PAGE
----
Remember when bands made a living without touring?
Nilsson was an artist who never did concerts or toured so he had a lot of time to perfect his craft in recording studios. Today's bands don't have that luxury.
Most of today's bands view recordings as promotional tools for their concerts, they have to stay on the road to make a living. That's just the way it is, but they make a lot fewer records than bands did before, and since most recordings lose money, studio time is limited and budgets are shrinking. That's too bad, recordings are the bands' only tangible legacy, and the great bands of the 1960s, '70s, '80s, and early '90s have substantial back catalogs that continue to earn income long after the band breaks up. Performing is an important element in most music careers, but the Beatles did their best work after they stopped touring in 1966, and the subject of today's blog, Nilsson, never did concerts and still had a very successful career. This newly released box set "Nilsson: The RCA Albums Collection," features seventeen CDs of (nearly) everything he recorded for the label.
Nilsson was a unique singer-songwriter. Though he could scream his guts out, he wasn't just a rock and roller, his voice could do anything, croon, belt out tunes, or sound like a little boy. He was strictly a studio artist, and a good number of his recordings were massive productions with lots of players. Nilsson's career illustrates the value of what an extremely talented artist can do if he has the time to perfect his studio craft, which might be what made the Beatles take notice of Nilsson before the public caught on. In 1968, when John Lennon and Paul McCartney were in NYC to announce the formation of their company, Apple Corps, a reporter asked Lennon to name his favorite American artist and he replied, "Nilsson," and when Paul was queried about his favorite American bands he said, "Nilsson." Suddenly everyone wanted to know who this Nilsson guy was. He went on to collaborate with Lennon, Ringo Starr and George Harrison over the course of his career. Nilsson's "Everybody's Talkin" won the Best Contemporary Vocal Grammy Award for the "Midnight Cowboy" soundtrack in 1969.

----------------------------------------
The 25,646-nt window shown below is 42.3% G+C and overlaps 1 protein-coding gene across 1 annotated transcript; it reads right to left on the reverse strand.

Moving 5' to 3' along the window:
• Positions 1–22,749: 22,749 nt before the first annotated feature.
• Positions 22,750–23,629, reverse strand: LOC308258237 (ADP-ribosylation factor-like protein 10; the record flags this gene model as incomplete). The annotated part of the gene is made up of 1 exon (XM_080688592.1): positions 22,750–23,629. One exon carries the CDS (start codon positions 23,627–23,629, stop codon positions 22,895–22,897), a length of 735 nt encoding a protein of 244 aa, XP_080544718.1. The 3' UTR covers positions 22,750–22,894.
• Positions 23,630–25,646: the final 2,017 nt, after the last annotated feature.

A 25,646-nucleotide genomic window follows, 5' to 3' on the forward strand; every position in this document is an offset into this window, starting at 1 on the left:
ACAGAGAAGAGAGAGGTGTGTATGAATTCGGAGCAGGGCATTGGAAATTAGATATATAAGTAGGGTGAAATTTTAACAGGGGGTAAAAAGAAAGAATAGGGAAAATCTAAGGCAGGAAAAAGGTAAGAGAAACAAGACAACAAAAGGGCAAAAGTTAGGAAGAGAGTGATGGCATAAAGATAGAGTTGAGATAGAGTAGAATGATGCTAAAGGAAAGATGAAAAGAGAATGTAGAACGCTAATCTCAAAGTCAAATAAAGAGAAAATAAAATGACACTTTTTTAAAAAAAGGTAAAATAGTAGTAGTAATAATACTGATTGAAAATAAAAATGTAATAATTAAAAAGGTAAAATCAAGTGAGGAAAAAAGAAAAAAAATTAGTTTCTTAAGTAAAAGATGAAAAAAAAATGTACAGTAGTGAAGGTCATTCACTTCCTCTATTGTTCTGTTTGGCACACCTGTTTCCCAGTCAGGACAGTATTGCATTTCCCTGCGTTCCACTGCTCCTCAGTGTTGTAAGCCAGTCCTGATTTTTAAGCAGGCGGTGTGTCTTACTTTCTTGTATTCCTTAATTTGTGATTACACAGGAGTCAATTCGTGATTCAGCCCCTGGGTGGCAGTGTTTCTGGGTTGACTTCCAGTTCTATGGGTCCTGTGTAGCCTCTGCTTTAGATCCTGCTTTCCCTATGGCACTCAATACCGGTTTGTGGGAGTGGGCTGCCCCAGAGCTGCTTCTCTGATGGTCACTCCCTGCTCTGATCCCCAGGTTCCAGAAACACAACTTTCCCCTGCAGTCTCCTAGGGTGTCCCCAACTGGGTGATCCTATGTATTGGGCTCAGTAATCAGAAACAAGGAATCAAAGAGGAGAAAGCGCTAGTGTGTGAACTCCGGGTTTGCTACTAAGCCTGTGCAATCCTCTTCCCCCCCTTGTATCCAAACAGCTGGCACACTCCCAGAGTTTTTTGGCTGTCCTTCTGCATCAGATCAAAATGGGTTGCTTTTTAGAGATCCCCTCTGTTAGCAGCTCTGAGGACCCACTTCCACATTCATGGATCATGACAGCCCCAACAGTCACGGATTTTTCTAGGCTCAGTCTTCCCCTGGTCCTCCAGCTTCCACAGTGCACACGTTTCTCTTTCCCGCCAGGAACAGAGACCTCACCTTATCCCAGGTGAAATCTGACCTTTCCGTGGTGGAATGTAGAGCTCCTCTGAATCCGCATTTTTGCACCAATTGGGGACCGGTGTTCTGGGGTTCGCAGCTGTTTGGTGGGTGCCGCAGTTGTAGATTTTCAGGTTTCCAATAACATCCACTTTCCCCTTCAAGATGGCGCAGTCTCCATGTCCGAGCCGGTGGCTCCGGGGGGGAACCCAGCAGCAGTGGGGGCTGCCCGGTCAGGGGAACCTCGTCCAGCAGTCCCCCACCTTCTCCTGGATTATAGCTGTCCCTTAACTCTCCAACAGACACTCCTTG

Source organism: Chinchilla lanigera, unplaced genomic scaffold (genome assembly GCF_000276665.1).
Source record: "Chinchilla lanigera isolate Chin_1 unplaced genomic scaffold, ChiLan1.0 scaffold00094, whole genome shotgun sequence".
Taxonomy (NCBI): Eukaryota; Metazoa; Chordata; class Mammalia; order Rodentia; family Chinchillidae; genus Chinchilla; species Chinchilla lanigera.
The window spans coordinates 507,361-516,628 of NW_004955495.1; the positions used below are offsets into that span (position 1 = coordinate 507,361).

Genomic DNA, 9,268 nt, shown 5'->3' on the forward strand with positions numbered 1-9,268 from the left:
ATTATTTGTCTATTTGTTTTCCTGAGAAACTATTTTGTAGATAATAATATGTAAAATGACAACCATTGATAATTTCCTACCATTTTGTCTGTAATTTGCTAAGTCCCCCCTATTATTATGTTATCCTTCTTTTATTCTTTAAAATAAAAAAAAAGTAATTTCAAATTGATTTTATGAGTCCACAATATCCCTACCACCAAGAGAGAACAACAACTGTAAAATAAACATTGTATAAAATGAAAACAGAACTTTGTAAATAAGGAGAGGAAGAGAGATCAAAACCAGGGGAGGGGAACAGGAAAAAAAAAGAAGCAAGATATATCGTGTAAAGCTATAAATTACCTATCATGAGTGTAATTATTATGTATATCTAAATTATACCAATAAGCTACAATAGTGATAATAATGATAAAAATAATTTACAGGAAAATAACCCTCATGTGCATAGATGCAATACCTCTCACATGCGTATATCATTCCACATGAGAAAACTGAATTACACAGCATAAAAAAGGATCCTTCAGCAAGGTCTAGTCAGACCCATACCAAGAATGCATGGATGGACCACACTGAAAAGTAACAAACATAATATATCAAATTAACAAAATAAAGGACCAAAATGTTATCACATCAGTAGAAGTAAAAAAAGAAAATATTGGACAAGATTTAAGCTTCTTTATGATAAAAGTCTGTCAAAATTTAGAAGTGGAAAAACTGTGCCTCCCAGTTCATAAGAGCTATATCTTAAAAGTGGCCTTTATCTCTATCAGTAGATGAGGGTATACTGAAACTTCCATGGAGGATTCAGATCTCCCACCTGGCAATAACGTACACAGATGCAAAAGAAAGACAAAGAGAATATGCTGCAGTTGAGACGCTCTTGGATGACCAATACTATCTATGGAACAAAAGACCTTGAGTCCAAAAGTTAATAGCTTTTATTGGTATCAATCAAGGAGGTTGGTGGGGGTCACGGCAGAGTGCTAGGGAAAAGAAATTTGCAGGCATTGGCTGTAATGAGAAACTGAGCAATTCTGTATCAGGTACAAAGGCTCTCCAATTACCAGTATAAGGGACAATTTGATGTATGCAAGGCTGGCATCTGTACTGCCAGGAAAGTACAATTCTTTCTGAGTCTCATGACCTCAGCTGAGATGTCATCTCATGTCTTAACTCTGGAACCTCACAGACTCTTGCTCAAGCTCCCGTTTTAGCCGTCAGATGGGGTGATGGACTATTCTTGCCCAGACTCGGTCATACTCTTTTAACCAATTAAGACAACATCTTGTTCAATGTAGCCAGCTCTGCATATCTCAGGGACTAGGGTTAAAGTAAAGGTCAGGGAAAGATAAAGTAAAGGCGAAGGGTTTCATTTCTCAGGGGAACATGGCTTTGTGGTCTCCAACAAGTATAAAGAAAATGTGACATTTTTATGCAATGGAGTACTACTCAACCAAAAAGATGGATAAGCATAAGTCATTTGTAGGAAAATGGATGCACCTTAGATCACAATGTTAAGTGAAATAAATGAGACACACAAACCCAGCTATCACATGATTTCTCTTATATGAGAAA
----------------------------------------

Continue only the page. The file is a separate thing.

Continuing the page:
Nilsson was a brilliant songwriter, but his vocal skills were unmatched by any other pop singer. He transformed his voice to match the lyrics, and he always sounded completely spontaneous and natural. That was true with X-rated rockers like "You're Breakin' My Heart," or the lushly orchestrated gems on "A Little Touch of Schmilsson in the Night." The three CDs of unreleased tracks are a great addition, and not just for historical value, they're highly entertaining in their own right. You can hear how much fun he was having in the studio, Nilsson never took himself too seriously.
Nilsson recorded in the best studios in Hollywood and London, and the sound quality of the newly remastered discs is truly excellent. The early demo tracks are especially pristine, with just Nilsson alone on piano. I compared the sound of these remastered CDs to the 2008 and earlier CDs, the new ones are consistently clearer, sweeter sounding, with better soundstage depth.
Amazon sells the seventeen disc box for just under $100, so the price is very reasonable for all that music, but if you want to start with just one CD I'd go with "Nilsson, Schmilsson."